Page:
Angry Birds Trilogy
Angry Birds is a juggernaut of a franchise. If a device has a screen that you can touch, you can find Angry Birds on it. I wouldn’t be surprised to find an ATM version. The consoles have somehow avoided the destructive rampage of these furious fowl and their war with the limbless pigs, but that is all changing with the Angry Birds Trilogy.
The trilogy collects three of Angry Birds’ core entries. On the disc you find the classic Angry Birds, Angry Birds Seasons, and Angry Birds Rio, with all of the extra levels that have been added over the past few years. My personal favorite, Angry Birds Space, is not included on this collection, but you still get an absurd number of levels available to play through for each game.
Using the controller to play Angry Birds feels great. No longer is your screen obscured by a giant finger. You simply pull back on the left control stick to set your shot and tap a button to launch your birds. Some of the birds have special powers, like the ability to drop an egg bomb below them as they fly by, which can be activated with another button press. The best part about the new control scheme is that the retry option now has a dedicated button, so you no longer need to pause to start a level over. This speeds the gameplay up tremendously.
The PlayStation 3 version of the game has added Move functionality, and the Xbox 360 version takes advantage of Kinect. The Move controls aren’t bad, and they let you play the game one-handed — which makes the experience somewhat relaxing. The Kinect controls are absolutely terrible. Angry Birds is already pushing it by asking players to boot up their consoles to play a game that is probably in their pocket, and then the Kinect asks you to get up and mime the action of pulling back on a slingshot. Using the Kinect is all over the place. The slingshot never sits still while you are trying to aim, launching always causes your trajectory to change at the last second, and whether or not special birds activate in mid-flight is a toss-up. Even on Angry Birds’ opening and easiest levels, the erratic aiming on Kinect turns playing into a struggle. In order of ease of use, this is the how various control options rank: standard gamepad, touch screen, Move controller, your feet on a touch screen, your nose on a touch screen, Kinect.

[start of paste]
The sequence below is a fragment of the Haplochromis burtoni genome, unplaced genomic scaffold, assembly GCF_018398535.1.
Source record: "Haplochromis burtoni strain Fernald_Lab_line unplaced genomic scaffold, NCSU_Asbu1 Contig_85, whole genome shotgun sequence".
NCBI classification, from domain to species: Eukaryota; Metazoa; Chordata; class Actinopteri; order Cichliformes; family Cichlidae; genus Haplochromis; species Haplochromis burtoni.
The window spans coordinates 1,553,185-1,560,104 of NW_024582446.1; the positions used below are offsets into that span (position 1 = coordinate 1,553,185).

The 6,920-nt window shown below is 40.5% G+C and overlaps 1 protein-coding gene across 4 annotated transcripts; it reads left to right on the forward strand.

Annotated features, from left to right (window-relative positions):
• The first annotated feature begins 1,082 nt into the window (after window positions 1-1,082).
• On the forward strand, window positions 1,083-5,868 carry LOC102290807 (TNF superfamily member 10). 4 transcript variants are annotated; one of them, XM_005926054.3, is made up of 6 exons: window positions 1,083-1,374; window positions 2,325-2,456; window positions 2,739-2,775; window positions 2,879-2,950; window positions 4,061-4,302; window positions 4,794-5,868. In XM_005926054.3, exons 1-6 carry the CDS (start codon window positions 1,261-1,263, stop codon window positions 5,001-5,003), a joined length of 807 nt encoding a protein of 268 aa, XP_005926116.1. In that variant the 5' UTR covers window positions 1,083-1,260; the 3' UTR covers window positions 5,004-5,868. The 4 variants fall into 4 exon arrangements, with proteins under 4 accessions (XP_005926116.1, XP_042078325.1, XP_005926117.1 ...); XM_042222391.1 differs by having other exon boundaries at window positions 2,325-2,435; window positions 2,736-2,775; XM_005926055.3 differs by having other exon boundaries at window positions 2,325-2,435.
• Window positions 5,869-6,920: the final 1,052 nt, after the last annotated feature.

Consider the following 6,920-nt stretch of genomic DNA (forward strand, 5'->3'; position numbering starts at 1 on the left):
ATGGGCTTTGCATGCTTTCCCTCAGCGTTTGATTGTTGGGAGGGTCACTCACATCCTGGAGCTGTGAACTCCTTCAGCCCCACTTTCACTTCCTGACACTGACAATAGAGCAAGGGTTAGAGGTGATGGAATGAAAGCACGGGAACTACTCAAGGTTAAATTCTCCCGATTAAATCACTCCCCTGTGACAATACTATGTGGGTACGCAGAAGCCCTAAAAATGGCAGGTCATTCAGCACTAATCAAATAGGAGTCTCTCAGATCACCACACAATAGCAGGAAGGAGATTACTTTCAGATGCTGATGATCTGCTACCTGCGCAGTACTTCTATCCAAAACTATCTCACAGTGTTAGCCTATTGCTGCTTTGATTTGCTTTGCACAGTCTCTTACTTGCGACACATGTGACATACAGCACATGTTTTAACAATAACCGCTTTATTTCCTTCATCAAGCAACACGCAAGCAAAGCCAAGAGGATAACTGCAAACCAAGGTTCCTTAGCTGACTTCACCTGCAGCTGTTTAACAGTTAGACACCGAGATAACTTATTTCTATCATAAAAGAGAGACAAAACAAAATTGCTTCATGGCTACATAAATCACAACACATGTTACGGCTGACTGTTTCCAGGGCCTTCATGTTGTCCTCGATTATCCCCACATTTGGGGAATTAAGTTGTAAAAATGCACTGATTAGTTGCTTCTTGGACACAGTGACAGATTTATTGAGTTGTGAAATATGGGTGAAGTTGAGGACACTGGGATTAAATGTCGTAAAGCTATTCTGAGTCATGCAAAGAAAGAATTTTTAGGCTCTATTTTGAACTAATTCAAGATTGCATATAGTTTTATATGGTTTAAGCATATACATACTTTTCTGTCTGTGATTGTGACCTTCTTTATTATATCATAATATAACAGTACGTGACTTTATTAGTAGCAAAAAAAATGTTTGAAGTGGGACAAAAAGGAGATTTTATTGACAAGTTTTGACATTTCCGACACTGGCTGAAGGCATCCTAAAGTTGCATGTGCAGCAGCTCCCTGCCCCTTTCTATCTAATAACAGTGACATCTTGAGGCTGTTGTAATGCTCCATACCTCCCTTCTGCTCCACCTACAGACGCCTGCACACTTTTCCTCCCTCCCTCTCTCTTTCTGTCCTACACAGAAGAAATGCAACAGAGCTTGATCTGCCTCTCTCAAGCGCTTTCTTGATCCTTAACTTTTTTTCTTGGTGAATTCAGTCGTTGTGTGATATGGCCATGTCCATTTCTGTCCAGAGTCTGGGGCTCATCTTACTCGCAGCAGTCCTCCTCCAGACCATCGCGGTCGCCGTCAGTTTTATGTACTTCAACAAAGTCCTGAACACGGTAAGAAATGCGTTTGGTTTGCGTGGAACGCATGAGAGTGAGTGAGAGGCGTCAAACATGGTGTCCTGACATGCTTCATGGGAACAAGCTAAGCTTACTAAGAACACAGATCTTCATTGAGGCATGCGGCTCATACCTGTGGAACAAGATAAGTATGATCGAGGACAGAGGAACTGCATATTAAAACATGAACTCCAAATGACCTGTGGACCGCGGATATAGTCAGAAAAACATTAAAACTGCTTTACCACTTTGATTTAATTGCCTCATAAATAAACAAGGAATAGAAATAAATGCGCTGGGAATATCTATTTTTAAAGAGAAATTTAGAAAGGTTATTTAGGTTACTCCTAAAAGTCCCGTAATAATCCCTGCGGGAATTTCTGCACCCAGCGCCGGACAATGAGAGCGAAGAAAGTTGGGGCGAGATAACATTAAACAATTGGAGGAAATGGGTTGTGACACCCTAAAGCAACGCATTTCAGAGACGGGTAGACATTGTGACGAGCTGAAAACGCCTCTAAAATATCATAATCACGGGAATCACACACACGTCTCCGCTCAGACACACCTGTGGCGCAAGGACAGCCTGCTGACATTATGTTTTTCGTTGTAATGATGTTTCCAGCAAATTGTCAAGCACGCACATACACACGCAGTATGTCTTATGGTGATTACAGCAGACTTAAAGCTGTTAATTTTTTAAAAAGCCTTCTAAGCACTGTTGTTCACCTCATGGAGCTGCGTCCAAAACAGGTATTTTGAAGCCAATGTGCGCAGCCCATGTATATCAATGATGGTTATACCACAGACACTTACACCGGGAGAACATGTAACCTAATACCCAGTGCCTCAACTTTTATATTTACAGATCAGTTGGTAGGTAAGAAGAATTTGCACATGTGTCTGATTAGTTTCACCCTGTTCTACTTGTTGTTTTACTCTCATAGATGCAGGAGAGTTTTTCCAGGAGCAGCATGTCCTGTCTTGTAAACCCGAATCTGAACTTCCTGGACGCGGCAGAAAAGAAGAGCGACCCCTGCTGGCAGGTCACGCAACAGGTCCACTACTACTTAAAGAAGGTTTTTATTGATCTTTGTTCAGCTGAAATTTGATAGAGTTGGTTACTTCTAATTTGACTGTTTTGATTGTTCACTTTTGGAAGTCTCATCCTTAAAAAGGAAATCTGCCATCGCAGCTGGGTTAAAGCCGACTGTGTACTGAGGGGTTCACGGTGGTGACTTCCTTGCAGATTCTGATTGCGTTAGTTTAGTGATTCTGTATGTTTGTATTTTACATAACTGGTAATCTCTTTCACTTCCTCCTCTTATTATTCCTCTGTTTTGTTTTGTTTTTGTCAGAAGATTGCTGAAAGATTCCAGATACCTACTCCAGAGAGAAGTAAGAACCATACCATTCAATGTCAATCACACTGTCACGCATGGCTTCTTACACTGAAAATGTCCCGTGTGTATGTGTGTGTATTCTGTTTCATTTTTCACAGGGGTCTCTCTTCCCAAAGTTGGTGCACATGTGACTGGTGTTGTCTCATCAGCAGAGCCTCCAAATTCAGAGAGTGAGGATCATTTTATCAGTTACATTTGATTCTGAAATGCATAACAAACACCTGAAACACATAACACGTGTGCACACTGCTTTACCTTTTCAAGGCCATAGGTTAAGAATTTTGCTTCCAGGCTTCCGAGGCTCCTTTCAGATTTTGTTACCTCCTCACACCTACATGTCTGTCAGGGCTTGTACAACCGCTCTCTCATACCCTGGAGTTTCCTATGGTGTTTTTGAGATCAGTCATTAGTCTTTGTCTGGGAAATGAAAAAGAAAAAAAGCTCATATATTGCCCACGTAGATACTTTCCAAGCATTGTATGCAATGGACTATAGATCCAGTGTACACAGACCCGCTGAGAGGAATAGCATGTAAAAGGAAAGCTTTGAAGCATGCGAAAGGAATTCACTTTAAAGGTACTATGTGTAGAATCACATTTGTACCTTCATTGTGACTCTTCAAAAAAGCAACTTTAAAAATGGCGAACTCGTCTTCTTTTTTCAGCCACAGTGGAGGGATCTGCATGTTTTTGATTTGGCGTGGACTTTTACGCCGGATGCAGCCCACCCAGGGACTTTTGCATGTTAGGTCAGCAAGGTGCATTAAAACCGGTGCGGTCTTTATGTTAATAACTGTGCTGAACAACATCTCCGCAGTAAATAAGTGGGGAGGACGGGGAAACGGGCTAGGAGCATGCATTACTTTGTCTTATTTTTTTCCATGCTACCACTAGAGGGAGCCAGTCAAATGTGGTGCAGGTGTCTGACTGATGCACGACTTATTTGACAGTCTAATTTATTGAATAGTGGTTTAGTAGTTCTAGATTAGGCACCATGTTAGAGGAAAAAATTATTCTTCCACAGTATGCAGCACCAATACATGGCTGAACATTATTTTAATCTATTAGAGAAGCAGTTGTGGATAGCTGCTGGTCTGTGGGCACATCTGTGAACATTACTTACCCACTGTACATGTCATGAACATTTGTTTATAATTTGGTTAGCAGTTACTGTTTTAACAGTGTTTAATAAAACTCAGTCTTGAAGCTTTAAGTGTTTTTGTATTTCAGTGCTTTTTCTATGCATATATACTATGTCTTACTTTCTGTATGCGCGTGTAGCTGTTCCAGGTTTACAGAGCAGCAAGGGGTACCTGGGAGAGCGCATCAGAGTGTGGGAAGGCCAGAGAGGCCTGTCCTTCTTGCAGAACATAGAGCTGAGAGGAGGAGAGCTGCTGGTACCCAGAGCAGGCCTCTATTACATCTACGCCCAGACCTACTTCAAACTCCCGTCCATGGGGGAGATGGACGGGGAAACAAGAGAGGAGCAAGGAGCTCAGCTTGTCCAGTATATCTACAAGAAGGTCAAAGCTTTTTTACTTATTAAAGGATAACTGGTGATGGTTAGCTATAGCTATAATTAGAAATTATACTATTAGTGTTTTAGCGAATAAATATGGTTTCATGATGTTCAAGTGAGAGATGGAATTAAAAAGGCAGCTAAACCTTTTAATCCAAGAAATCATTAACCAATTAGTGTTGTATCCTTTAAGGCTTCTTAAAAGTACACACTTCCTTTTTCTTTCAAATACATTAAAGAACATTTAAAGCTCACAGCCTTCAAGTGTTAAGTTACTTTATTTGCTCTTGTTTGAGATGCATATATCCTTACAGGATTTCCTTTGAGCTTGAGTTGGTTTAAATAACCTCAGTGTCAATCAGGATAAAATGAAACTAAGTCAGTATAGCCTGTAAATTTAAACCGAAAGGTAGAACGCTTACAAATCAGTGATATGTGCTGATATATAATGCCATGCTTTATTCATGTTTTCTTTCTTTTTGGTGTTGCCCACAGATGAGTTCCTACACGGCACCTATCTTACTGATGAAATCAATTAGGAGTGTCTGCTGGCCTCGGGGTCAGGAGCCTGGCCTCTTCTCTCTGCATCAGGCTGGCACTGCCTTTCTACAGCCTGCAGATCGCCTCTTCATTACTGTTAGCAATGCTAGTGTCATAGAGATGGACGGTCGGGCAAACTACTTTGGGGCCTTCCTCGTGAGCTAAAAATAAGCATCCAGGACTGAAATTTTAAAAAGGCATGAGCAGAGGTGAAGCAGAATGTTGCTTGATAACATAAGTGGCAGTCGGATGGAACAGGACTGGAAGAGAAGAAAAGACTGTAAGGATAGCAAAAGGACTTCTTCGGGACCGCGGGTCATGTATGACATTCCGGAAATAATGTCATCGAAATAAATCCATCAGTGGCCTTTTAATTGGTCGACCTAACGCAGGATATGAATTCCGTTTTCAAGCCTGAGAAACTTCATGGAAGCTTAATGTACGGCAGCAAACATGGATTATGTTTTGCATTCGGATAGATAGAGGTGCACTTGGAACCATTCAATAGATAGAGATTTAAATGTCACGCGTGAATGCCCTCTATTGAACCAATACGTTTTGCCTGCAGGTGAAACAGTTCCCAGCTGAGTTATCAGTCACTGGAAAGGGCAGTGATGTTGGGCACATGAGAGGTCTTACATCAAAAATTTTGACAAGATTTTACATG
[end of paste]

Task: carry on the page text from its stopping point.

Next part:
Along with the dozens of levels that have been included on the mobile version, Angry Birds Trilogy has 19 new levels. Presumably these new levels are for fans who have exhausted everything the mobile version has to offer, but the new content can only be unlocked after beating all the original levels, which is a huge commitment. This begs the question: Who is this collection for? If you’re new to the series, you can get it on every mobile device and PCs for a significantly cheaper price. If you want more Angry Birds, you probably don’t want to spend dozens of hours replaying the levels you have already beaten. This collection is only ideal for a person who wants to get incredibly frustrated by Kinect controls, but that doesn’t count because I just made up that person up right now.
Angry Birds is a perfect mobile diversion game. It’s quick and addictive, and before you realize how its fickle physics can be incredibly unfair, your game is interrupted by a phone call. It’s not the sort of game that works well when you want to cozy up on the couch for a few hours. It becomes repetitive, and you will come up with all sorts of new profanities when doing the same thing over and over on the same level miraculously works because that one brick fell slightly to the left. Angry Birds is a fun game, but the console is not where it belongs.
The consoles have somehow avoided the destructive rampage of these furious fowl and their war with the limbless pigs, but that is all changing with the Angry Birds Trilogy.